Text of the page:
Solar Roofs Coming To Future Kia, Hyundai Models

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Automotive Editor

Based out of the Washington, D.C. area, Joel Patel is an automotive journalist that hails from Northern Virginia. His work has been featured on various automotive outlets, including Autoweek, Digital Trends, and Autoblog. When not writing about cars, Joel enjoys trying new foods, wrenching on his car, and watching horror movies. 

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, Automotive Editor - November 1, 2018

There's been talk of putting solar panels on top of cars for a few years now, and some automakers even offer solar panels on roofs as an option. While the technology hasn't become mainstream yet, Hyundai and Kia are looking to change that by adding solar panels to the roof on select vehicles.

The South Korean automaker claims that it is developing three types of solar roof systems: a first-gen silicon solar roof system, a second-gen transparent solar roof system, and a third-gen lightweight solar-lid on the car's body. The solar roofs will also have a specific application. The first-gen system will placed on hybrid vehicles and, depending on weather, will be able to charge 30 to 60 percent of the car's battery.

Cars with a good ol' internal combustion engine will get the second-gen semi-transparent solar roof system, which Hyundai claims is a first. The panel will be integrated into a panoramic roof and help bring in extra light, as well as charging the car's battery.

Lastly, the lightweight solar-lid system is only for battery-powered machines and will see electric cars gain solar panels on the roof and the hood in an attempt to maximize on real estate.

Hyundai states that the first generation of its tech will come out after 2019 and help the brand boost its vehicles' fuel economy, while meeting regulations.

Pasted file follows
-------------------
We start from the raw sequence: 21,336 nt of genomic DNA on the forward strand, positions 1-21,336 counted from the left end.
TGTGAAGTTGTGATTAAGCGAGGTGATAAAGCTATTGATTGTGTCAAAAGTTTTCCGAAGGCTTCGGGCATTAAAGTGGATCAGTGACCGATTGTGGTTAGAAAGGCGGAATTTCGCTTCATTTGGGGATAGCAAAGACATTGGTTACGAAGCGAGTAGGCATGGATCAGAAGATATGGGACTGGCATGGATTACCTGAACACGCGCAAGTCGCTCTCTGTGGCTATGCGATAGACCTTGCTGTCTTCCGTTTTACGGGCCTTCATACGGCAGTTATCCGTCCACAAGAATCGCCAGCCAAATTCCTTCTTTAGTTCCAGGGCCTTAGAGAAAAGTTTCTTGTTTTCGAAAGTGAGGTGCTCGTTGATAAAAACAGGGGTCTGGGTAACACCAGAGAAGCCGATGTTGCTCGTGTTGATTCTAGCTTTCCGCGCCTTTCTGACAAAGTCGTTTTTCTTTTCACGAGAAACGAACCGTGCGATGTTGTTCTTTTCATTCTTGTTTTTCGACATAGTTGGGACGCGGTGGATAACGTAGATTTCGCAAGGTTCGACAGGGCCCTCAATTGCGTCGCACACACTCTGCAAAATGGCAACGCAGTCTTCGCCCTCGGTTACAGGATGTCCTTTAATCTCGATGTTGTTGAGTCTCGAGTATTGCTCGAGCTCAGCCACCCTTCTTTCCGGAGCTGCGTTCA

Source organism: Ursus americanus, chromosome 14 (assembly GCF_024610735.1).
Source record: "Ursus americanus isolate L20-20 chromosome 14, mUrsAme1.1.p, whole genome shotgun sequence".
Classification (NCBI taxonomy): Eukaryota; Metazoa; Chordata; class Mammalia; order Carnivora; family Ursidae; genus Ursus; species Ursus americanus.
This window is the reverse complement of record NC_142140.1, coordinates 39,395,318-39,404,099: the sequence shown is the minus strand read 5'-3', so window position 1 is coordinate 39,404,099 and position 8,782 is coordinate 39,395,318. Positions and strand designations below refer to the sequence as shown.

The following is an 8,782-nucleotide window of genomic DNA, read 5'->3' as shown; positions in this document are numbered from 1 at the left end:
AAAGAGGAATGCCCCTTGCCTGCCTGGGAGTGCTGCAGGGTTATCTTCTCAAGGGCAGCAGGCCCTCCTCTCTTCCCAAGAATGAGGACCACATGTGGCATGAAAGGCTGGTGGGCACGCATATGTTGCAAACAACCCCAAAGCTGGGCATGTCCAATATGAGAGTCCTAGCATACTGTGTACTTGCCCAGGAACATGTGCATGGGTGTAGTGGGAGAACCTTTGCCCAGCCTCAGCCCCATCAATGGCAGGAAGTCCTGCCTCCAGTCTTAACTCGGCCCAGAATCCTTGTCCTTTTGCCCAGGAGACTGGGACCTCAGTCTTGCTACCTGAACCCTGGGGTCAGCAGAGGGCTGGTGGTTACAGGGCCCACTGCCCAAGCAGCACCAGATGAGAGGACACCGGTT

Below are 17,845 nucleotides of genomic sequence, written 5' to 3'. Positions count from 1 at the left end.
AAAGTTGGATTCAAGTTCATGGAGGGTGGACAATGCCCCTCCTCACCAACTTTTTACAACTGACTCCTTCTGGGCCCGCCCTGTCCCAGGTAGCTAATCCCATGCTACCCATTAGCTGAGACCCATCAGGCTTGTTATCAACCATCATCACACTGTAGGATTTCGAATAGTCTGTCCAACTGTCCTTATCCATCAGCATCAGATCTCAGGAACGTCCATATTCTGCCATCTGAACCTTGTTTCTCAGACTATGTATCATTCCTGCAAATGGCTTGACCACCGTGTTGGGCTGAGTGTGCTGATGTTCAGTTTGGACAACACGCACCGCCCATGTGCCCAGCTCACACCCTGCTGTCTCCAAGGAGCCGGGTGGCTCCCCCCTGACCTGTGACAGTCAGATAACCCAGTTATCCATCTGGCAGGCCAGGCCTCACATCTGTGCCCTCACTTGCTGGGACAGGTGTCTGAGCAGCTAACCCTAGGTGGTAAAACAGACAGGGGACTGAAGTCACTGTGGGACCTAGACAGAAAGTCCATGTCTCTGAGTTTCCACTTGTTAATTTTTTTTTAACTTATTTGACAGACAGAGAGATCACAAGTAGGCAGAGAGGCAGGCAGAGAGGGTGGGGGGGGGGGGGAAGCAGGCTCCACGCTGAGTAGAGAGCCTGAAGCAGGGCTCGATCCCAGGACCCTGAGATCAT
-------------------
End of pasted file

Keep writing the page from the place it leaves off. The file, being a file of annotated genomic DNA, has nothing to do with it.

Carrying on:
Solar panels on vehicles aren't exactly new. When the 2010 Toyota Prius appeared on the scene, it was available with an optional solar panel roof, which it continues to do on the 2017 Prius Prime plug-in hybrid. But it's exciting to see more brands branch out with the technology.

Hyundai, for instance, is on the verge of selling the new Kona EV, which boasts a range of 258 miles on a charge. Incorporating a solar panel onto the crossover's roof and its hood would help decrease some of the range anxiety that new electric-vehicle owners feel when making the switch from a gasoline-powered machine. Since Hyundai and Kia share a lot of the same parts, solar panels could make their way onto the upcoming Kia Niro EV, too.

, Automotive Editor

Based out of the Washington, D.C. area, Joel Patel is an automotive journalist that hails from Northern Virginia. His work has been featured on various automotive outlets, including Autoweek, Digital Trends, and Autoblog. When not writing about cars, Joel enjoys trying new foods, wrenching on his car, and watching horror movies. 

Follow On: Twitter | Website